July 29th, 2009
I’ve been reading the Twilight series by Stephanie Meyer. It was loaned to me by one of my sixteen-year-old students, and I started to read out of obligation, but now I have found that I’m hooked. It’s not that it’s the most brilliant, original, inspired fiction I’ve ever read, far from it in parts. There’s just something very soap operaesque about those four books that hooked me. A friend suggested that Meyer laced her book with heroin, I’m not sure she’s wrong. I can tell you this though, I’m thirty-three and I can’t put them down. If I were sixteen, I would have been building a shrine to Edward in my backyard. Hence, I now understand why my student had this fiery gleam in her eye when she gave me ‘Twilight’ to borrow for the summer. She wasn’t just loaning me a book, she was converting me.
But it has raised a couple of questions. And to be fair, there’s some spoilers coming your way – beware. Okay, so if Bella bleeds at all, even a paper cut, the Cullen family is likely to be at her throat sucking her ever so succulent blood from her body. I get that. However, and not to be obscene, she’s a healthy seventeen/eighteen year old girl. There is one time of the month when she will have to bar her windows and hide from her boyfriend and his family. Meyer doesn’t discuss Bella’s menstrual cycle, obviously it’s not a major plot point, but it is a notably glossed over complication of being in love with a vampire who can’t even stand for you to scrape your knee.
So should Meyer have addressed this issue? Or is she counting on my suspension of disbelief to carry me through the four book series believing that Bella never menstruates? Not to mention, the Cullen’s go to high school. For four young vampires who cannot be around blood, they are in the wrong place. Nary a day goes by when some kid doesn’t run into my classroom needing a band-aid for his cut finger or gashed arm or grabbing Kleenex for her bloody nose. Kids are messy, and bloody. High school would be a terrible place for a vampire.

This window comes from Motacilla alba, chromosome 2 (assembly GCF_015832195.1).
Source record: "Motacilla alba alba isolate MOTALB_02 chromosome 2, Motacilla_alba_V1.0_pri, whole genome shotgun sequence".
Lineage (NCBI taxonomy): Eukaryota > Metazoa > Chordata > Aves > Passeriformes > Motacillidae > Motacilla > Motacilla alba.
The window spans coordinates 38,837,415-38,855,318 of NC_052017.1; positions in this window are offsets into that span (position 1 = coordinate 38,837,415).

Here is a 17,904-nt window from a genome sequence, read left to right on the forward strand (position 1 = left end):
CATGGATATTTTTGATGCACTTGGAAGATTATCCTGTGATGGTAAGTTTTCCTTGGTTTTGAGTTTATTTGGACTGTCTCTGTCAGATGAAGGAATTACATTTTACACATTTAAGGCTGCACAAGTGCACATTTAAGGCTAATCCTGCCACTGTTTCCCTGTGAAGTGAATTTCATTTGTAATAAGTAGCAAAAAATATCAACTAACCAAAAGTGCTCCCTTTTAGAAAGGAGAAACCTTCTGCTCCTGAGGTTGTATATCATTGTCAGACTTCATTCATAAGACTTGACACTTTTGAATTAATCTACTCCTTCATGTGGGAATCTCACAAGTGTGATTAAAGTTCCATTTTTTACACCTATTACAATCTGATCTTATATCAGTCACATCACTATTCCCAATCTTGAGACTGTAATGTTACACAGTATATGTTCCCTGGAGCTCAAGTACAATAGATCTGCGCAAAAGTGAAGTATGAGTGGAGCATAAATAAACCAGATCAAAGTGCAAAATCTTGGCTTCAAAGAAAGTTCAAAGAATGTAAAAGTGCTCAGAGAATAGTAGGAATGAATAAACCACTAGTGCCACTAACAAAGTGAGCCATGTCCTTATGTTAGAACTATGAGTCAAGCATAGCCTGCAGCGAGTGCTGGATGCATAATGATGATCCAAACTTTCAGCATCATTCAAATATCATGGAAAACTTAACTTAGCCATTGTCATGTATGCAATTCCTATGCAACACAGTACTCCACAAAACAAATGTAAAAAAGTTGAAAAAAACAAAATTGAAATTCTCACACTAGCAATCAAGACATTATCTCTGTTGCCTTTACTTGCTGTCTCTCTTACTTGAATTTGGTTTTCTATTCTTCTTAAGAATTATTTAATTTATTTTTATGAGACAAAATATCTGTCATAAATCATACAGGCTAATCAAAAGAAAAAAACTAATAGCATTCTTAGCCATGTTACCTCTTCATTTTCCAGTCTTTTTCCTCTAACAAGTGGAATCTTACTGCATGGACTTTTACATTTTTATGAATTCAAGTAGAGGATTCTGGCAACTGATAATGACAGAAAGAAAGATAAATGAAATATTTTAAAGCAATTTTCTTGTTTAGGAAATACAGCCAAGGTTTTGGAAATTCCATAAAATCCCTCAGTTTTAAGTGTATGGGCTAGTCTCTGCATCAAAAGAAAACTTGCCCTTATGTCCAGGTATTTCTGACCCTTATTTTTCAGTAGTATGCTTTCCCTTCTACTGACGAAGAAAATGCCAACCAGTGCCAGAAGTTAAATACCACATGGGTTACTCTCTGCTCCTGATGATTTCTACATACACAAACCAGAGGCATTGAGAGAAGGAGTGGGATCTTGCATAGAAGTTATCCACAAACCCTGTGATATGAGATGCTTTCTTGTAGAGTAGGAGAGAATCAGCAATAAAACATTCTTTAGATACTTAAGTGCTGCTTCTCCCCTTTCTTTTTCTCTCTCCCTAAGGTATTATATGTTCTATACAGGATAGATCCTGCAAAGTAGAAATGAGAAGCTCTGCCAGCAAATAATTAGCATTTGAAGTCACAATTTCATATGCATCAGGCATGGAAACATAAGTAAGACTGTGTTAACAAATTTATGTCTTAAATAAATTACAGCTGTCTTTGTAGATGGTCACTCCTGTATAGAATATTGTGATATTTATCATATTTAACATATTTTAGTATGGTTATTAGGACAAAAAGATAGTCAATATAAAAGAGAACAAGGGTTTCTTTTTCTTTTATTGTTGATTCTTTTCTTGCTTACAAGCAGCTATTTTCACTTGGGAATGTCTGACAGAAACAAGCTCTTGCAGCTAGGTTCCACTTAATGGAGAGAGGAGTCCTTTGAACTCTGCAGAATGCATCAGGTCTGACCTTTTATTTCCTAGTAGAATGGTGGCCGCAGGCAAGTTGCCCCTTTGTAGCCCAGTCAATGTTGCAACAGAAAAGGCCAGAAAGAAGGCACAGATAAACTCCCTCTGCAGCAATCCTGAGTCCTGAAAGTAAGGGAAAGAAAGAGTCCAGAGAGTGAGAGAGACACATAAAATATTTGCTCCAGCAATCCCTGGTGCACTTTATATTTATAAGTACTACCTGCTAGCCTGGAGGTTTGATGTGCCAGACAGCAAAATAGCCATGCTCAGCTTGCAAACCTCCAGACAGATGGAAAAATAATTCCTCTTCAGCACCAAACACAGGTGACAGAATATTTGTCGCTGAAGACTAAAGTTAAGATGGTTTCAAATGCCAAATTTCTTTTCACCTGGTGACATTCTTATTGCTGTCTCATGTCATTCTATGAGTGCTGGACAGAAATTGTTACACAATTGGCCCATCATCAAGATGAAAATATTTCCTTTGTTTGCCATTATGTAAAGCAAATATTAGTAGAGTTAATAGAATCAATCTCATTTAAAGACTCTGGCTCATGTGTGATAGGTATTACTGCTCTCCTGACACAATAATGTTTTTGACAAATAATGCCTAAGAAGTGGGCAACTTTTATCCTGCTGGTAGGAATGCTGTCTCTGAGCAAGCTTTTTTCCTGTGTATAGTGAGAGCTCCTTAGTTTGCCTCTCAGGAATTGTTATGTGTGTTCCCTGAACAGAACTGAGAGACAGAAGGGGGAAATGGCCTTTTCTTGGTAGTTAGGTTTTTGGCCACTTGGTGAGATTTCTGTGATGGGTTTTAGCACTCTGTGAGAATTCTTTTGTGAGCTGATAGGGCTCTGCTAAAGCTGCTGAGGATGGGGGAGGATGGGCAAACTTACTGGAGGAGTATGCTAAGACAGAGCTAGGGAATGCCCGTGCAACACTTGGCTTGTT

Meyer isn’t the only author to do this. But as an author, it makes me think. It’s an interesting dilemma as a writer trying to decide what details to include about your character’s daily lives and routines. Too much and you have a book about brushing your teeth and driving in rush hour, too little and your character comes off like a magical fairy creature that never needs to urinate. I suppose most of our daily activities are implied throughout the telling of a story. However, when does implication lead to elimination of potential complications for the sake of convenience?
I admit, I wonder about odd things. I wondered throughout ‘The Other Boleyn Girl’ what would happen if one of the women had to pee after they had just gone through the all day process of getting all corseted, tucked and tied into those fancy dresses? I wondered in Stephen King’s ‘Cell’ if the horrible phone call that went out to all cell phones and caused everyone to go mad was just limited to the phone, or was texting still safe? Could I still send and receive email on my phone without being driven mad by the invisible horror? If so, than the Iphone and the Blackberry have a definite market advantage in the event of impending apocalypse.
In other words, it’s a thin line between suspension of disbelief and absurdity. As I write my second book, I’m trying straddle it. Now, if you will excuse me, my protagonist has been needing to pee for hours now, I better go write a bathroom break before she pops.